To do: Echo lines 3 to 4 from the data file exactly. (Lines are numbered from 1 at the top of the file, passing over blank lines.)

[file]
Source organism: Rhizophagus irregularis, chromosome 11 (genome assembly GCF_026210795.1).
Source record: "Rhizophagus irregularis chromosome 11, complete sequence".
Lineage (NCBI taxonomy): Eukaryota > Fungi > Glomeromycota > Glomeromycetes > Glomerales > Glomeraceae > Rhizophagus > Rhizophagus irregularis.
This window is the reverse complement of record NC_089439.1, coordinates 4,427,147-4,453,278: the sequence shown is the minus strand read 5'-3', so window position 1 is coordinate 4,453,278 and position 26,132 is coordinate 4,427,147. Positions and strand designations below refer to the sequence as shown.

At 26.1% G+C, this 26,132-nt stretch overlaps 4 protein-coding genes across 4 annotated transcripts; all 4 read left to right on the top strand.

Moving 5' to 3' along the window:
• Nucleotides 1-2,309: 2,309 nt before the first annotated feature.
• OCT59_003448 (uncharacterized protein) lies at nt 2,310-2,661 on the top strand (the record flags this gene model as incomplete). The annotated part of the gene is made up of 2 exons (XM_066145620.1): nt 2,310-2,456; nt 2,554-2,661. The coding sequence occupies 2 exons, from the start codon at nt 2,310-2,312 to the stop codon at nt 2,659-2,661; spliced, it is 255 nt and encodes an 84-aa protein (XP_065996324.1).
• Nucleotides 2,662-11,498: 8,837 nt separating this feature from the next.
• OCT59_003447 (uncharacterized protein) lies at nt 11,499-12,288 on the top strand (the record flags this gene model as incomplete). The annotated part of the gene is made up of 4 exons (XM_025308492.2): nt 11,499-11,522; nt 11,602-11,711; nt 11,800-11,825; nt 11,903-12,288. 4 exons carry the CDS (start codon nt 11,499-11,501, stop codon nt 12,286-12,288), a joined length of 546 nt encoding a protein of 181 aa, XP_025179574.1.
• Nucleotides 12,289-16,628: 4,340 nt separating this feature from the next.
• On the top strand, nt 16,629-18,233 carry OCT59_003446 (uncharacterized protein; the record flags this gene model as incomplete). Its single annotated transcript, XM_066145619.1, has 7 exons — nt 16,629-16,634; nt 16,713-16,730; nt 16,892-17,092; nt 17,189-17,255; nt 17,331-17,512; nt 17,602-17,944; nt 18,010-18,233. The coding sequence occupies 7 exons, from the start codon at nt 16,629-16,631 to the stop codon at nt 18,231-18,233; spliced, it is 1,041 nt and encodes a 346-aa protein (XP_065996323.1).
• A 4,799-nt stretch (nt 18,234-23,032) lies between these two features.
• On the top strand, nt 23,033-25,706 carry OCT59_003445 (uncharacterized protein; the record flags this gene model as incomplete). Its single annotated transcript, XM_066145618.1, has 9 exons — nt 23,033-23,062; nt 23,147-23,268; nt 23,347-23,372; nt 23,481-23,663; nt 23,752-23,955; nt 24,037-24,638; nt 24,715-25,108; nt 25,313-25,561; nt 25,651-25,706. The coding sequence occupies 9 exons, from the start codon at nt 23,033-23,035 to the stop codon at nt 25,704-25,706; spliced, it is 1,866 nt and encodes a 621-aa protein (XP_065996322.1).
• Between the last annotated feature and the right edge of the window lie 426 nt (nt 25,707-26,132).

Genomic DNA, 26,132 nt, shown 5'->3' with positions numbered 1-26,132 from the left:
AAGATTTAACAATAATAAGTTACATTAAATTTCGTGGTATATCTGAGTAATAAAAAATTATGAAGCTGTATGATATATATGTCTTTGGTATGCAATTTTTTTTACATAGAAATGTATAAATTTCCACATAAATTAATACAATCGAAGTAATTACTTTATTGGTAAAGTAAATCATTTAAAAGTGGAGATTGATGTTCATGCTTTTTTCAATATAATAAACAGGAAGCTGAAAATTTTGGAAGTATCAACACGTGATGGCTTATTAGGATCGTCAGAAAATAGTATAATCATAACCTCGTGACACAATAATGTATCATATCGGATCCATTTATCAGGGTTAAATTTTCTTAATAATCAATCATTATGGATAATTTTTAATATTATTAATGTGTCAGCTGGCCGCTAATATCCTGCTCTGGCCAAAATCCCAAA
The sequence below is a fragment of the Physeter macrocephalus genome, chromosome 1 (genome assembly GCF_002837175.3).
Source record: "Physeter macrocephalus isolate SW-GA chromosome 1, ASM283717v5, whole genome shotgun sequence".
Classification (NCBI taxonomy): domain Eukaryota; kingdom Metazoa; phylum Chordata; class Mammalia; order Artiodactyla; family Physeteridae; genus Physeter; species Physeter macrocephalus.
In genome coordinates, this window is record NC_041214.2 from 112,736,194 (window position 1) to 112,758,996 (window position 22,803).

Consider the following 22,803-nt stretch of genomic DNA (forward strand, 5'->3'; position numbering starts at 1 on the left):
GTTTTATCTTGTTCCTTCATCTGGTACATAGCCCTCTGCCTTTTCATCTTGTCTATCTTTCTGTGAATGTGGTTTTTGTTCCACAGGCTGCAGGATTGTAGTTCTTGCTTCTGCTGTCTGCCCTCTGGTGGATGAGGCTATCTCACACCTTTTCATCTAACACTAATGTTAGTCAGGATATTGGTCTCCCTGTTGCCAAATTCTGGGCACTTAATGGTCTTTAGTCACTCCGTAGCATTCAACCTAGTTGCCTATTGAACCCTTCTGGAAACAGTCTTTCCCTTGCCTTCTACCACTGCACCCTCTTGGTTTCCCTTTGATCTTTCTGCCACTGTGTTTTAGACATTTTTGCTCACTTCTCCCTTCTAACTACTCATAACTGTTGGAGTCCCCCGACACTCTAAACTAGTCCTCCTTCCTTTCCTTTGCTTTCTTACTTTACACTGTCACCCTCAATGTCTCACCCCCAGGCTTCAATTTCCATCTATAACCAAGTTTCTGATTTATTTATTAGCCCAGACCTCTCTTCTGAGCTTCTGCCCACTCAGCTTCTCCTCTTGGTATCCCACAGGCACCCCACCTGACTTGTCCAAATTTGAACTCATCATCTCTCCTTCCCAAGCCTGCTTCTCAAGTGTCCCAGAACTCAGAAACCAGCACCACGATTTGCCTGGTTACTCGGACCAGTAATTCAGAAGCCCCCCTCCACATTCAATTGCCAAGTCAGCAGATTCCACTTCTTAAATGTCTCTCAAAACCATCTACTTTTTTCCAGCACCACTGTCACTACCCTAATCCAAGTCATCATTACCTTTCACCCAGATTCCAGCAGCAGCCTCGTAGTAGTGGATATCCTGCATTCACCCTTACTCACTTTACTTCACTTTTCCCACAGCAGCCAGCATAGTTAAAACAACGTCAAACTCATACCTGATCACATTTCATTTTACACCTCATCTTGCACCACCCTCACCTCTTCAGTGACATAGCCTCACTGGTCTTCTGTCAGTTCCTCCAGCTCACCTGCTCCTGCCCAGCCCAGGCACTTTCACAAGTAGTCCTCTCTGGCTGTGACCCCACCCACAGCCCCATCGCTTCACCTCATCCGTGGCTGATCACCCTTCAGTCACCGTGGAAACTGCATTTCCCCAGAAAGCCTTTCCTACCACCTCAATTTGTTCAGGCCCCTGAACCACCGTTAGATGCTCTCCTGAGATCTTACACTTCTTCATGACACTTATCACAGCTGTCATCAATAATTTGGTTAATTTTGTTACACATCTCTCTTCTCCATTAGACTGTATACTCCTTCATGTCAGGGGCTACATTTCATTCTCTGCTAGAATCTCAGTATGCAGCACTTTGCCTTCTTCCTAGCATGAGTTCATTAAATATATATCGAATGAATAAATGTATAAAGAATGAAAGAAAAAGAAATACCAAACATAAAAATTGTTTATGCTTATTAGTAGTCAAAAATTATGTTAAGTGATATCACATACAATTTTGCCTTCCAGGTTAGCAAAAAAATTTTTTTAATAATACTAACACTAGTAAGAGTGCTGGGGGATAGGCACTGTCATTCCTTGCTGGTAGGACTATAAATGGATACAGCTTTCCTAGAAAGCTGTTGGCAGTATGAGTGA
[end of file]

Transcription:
Lineage (NCBI taxonomy): Eukaryota > Fungi > Glomeromycota > Glomeromycetes > Glomerales > Glomeraceae > Rhizophagus > Rhizophagus irregularis.
This window is the reverse complement of record NC_089439.1, coordinates 4,427,147-4,453,278: the sequence shown is the minus strand read 5'-3', so window position 1 is coordinate 4,453,278 and position 26,132 is coordinate 4,427,147. Positions and strand designations below refer to the sequence as shown.